“Hey,” Alan said, tilting her head back with two fingers under her chin. “You’re real quiet tonight. Something wrong?”
“Nah,” Kala demurred. “Just tired.” Strange how she’d been so energized earlier, and now she wanted to curl up in bed.
“Wanna head back? I could tuck you in,” Alan offered, with that little grin she loved so much. Every time Kala saw it she wanted to kiss him. And he was a very, very good kisser.
“Mm, why do I think you have in mind a lot more than just tucking me in?” she teased, eyes sparkling.
“Can’t blame me for trying.” Alan shrugged. He never got embarrassed; she liked that too, that he was secure in himself.
That was how they ended up going back to the motel, Kala with a nice little buzz—but not much more, even after a couple of hard ciders. Alan didn’t need to know how well her body processed alcohol, though, so she made herself a little unsteady on her feet. The rosy flush in her cheeks and the way that everything seemed funny, that she didn’t have to fake.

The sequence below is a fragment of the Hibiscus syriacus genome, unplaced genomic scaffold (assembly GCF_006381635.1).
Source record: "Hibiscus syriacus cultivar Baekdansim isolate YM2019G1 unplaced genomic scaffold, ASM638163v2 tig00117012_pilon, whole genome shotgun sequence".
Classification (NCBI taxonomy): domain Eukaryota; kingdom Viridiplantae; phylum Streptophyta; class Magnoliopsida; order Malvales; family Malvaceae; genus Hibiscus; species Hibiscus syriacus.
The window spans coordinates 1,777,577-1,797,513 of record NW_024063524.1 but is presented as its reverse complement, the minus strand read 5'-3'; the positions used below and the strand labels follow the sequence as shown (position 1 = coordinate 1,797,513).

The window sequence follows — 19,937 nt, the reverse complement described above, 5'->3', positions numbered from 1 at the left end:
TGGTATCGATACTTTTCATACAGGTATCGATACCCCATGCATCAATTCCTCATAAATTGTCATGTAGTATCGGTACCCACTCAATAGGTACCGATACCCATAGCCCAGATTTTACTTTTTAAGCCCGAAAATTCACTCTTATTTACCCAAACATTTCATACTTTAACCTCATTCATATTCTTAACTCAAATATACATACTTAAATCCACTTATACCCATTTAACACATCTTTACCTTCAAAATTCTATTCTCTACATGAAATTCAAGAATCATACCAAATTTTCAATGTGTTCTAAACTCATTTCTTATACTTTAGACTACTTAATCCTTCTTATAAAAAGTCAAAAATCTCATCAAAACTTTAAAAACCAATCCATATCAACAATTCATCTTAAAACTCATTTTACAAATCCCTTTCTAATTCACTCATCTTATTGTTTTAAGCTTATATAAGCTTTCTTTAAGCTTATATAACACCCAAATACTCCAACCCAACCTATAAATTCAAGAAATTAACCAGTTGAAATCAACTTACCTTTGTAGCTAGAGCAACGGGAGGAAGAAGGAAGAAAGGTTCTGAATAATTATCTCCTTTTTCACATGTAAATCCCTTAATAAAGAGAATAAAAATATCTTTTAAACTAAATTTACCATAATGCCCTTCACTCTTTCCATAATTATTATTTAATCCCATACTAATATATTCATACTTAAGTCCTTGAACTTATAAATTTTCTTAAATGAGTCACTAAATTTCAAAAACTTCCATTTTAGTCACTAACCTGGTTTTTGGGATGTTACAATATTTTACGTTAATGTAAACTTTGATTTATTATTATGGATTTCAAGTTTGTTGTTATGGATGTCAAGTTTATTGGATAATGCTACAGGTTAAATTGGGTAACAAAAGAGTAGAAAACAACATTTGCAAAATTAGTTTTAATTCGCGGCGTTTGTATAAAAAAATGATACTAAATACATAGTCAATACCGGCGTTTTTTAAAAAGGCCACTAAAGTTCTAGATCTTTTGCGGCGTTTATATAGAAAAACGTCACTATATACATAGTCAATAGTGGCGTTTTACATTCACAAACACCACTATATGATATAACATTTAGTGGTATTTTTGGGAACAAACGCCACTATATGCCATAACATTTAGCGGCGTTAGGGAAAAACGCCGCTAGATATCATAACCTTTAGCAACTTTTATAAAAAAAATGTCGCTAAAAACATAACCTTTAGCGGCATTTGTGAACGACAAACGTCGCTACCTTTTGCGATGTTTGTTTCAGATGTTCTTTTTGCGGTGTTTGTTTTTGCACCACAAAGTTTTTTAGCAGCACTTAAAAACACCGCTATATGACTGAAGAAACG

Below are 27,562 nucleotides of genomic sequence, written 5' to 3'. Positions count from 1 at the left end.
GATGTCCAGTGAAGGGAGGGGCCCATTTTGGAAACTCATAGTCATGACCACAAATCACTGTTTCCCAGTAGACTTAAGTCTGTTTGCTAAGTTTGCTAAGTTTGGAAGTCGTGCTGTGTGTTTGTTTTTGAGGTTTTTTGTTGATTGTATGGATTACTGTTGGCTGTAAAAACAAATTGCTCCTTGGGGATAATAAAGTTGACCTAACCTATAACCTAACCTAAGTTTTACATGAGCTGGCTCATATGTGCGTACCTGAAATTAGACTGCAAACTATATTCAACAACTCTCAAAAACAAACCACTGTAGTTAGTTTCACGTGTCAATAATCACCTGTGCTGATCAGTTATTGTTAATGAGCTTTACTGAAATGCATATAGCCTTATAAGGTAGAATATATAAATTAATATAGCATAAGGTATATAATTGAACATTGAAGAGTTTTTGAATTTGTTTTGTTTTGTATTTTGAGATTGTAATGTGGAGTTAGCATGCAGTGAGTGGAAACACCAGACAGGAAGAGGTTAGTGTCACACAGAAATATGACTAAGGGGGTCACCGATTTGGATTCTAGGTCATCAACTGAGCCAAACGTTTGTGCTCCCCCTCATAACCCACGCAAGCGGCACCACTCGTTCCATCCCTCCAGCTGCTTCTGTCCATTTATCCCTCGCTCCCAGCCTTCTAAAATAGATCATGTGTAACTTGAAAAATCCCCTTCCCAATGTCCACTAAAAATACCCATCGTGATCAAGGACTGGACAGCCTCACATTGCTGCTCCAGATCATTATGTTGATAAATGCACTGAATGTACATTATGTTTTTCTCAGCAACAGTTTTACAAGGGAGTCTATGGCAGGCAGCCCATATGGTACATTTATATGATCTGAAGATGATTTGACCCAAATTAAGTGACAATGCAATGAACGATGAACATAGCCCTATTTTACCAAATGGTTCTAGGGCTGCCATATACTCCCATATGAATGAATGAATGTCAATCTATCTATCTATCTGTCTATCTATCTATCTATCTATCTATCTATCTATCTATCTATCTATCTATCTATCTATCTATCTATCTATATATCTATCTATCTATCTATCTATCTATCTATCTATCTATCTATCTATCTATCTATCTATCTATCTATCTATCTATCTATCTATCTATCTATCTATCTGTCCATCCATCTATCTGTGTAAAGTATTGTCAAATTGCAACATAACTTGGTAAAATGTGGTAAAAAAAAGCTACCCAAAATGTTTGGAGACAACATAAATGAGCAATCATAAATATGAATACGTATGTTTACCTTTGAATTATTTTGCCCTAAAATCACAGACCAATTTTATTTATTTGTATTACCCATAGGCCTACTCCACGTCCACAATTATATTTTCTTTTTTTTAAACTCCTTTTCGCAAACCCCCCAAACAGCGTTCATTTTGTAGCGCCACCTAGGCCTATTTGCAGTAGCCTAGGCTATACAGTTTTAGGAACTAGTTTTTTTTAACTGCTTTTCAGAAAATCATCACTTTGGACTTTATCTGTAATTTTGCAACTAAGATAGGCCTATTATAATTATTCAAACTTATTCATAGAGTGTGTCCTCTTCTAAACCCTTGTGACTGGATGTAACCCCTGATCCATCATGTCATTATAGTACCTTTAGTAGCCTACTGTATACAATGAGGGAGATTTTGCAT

They were both staying in a Hampton, much better than the no-name fleapit across the road that the tour had booked, and Alan walked her to her room, his hand at the small of her back to steady her. Kala leaned against him more than was necessary. He wasn’t a big, husky guy like Jason; leaning against her brother was like leaning against a warm and forgiving brick wall. But Alan was strong in a streamlined, supple way, the build of a martial artist rather than a prizefighter.
At her door, Alan turned her around and cupped her face between his hands. “Kala,” he said quietly.